PROMPT #4: Reflect on something that someone has done for you that has made you happy or thankful in a surprising way. How has this gratitude affected or motivated you?

This is the newest prompt among the options; it was added to “help students think about something positive and heartfelt in their lives.” For this essay, the student needs to think about someone who has influenced them in a positive way. Examples can be that the person helped to change the student’s mindset, motivated them to do something they didn’t think they were capable of doing, or inspired them to start a club or join a cause. The essay shouldn’t go into too much detail about the person who the student is happy or thankful for beyond how they connected with the person and what the person made the student happy and grateful for. The writer should then explain why they feel thankful (this is the reflection piece), and the bulk of the essay should concentrate on how the student was affected or motivated.

PROMPT #5: Discuss an accomplishment, event, or realization that sparked a period of personal growth and a new understanding of yourself or others.

Many students have a steady growth. This prompt asks if there was a particular “accomplishment, event or realization” that led to a spike in growth. This means that a student can write about anything from a trip to a job to a rite of passage or a new revelation. The admission reader is looking for a life moment that really changed the student as a person. Examples: A student learns how a particular bird is becoming endangered and decides to do something to help. A student comes to the US and gains citizenship, which fuels their desire to help others become citizens. Topics can also be something as simple as visiting a relative’s old neighborhood, eating a particularly meaningful meal, or meeting a Holocaust survivor. The right story will demonstrate transition and transformation. In other words, the event, challenge, or experience chosen is one that propelled the student to be more capable, responsible, self-aware, and/or “adult.” Students must make sure to show (with evidence) how the accomplishment, event, or realization affected them.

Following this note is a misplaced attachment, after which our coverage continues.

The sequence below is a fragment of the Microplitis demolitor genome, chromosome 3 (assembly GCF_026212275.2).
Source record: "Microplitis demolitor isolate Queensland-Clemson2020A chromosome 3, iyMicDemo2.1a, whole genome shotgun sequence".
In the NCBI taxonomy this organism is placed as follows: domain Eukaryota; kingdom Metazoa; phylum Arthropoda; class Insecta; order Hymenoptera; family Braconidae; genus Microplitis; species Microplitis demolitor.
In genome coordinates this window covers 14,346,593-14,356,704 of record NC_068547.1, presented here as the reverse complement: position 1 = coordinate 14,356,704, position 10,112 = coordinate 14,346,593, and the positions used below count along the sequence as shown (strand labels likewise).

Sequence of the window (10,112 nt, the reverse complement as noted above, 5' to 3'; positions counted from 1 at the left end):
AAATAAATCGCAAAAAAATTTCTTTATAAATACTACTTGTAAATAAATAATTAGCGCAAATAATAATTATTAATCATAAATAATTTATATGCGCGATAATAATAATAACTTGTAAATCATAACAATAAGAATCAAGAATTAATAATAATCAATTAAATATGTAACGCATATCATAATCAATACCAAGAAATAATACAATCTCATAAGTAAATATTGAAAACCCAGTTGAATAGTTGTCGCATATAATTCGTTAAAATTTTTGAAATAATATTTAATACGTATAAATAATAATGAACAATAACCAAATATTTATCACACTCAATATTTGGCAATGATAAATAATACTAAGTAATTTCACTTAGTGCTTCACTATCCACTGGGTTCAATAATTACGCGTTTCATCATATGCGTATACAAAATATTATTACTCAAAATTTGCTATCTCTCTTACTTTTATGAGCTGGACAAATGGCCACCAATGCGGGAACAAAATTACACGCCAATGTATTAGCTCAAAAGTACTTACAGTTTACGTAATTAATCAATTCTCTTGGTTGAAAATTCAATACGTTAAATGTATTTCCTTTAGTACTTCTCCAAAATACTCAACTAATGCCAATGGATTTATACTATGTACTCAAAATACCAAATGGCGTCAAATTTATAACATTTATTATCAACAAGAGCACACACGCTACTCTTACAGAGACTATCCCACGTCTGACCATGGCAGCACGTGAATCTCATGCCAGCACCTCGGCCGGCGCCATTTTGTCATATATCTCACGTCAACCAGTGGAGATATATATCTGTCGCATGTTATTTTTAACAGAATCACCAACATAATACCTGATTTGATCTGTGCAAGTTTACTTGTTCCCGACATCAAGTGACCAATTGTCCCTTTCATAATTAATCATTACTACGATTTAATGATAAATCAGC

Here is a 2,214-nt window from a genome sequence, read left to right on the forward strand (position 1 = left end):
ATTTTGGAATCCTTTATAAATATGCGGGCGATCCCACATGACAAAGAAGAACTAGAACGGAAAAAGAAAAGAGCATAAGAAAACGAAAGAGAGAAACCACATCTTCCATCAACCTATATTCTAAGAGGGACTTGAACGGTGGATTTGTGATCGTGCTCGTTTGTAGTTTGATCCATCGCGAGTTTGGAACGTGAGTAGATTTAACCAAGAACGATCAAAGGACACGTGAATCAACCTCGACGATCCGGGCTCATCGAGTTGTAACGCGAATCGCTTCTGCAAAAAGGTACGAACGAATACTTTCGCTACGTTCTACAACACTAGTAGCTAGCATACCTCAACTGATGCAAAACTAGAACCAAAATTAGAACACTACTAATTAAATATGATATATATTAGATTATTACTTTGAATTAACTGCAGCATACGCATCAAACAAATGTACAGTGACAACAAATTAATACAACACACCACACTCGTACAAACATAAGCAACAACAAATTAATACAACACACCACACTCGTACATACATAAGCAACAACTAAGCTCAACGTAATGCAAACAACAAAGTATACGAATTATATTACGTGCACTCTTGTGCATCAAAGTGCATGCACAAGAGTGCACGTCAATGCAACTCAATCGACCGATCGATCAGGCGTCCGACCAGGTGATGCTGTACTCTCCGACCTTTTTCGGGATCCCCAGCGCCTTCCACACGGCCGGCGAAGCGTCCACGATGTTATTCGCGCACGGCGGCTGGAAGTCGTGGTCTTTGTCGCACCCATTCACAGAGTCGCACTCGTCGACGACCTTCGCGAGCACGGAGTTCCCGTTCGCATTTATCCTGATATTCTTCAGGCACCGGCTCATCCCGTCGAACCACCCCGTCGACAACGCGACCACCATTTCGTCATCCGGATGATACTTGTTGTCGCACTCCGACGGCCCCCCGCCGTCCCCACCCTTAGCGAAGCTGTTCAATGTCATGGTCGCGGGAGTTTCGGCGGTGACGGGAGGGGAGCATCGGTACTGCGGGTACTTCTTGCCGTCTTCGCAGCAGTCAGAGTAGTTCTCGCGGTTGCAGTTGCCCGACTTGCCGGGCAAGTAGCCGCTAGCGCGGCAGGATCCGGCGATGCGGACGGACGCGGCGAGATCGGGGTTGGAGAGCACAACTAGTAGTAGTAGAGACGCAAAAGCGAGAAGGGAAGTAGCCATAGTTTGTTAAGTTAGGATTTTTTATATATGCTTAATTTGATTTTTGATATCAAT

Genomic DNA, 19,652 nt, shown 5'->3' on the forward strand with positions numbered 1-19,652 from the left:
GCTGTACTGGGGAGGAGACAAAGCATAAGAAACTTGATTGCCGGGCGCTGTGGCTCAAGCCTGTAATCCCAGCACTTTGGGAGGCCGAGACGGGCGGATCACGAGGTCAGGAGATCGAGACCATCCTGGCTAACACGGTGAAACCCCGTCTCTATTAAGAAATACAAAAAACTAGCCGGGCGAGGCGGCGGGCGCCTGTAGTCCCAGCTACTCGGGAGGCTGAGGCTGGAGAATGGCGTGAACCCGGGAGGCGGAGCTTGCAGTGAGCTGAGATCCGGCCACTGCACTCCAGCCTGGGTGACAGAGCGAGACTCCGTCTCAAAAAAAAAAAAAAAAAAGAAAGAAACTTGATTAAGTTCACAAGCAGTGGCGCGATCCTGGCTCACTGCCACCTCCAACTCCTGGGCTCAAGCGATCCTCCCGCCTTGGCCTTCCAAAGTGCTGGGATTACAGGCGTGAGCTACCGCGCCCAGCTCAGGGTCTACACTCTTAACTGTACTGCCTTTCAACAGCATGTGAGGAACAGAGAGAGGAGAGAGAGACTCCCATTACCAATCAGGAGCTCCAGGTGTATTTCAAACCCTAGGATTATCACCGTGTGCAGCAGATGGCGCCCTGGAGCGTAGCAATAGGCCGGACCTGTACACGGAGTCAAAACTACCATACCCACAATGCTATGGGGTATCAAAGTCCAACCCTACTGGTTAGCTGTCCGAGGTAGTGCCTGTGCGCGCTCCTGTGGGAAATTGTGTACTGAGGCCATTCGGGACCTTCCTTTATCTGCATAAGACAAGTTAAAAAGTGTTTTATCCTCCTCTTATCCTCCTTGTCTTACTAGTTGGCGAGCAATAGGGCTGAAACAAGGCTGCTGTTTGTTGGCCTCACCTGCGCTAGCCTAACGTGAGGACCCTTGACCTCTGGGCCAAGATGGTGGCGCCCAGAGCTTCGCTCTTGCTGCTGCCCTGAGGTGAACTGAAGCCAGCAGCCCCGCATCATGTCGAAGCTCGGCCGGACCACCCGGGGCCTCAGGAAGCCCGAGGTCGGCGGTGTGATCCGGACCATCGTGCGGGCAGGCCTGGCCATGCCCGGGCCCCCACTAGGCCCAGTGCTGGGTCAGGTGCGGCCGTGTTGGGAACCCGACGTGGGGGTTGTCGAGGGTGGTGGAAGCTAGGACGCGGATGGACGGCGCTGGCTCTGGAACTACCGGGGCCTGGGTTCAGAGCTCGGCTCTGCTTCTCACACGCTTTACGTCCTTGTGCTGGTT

PROMPT #6: Describe a topic, idea, or concept you find so engaging that it makes you lose all track of time. Why does it captivate you? What or who do you turn to when you want to learn more?

This prompt is for students with a passion, whether it’s coding, scientific research, composting, community service, writing, or restoring cars. In this essay, students need to explain how they first connected with their passion. The response should also include what captivates them about the “topic, idea or concept” and what makes them curious about exploring it. Most importantly, students must describe how they pursue this passion. Where did they look to learn more? How creative were they in exploring their passion, and how far did they take it? Did they find a mentor to help them? Take a job related to their interest? This essay also needs students to show how far they went with their passion. Did they start a club, organization, or a website?

When writing the essay, students must make sure that the reader can really feel the passion. If a student is authentic about their passion, it almost always shines through. Important note: if a student is not choosing to move forward with their passion in college, they should reconsider choosing this essay, or seek to connect it with a larger theme that can tie to other interests. Example: A student who loves solving logic puzzles becomes interested in studying medicine as a means to solve different problems.

PROMPT #7: Share an essay on any topic of your choice. It can be one you’ve already written, one that responds to a different prompt, or one of your own design.

If you have a story to tell that does not fit one of the above prompts, then here is your chance to submit it. Make sure whatever you write shows you in a great light.

Get help starting and working on the essays. Families who only want help with the essays can work with our sister company, Edit the Work. For full-service college advising, including the essays, contact International College Counselors at 1-954-414-9986 or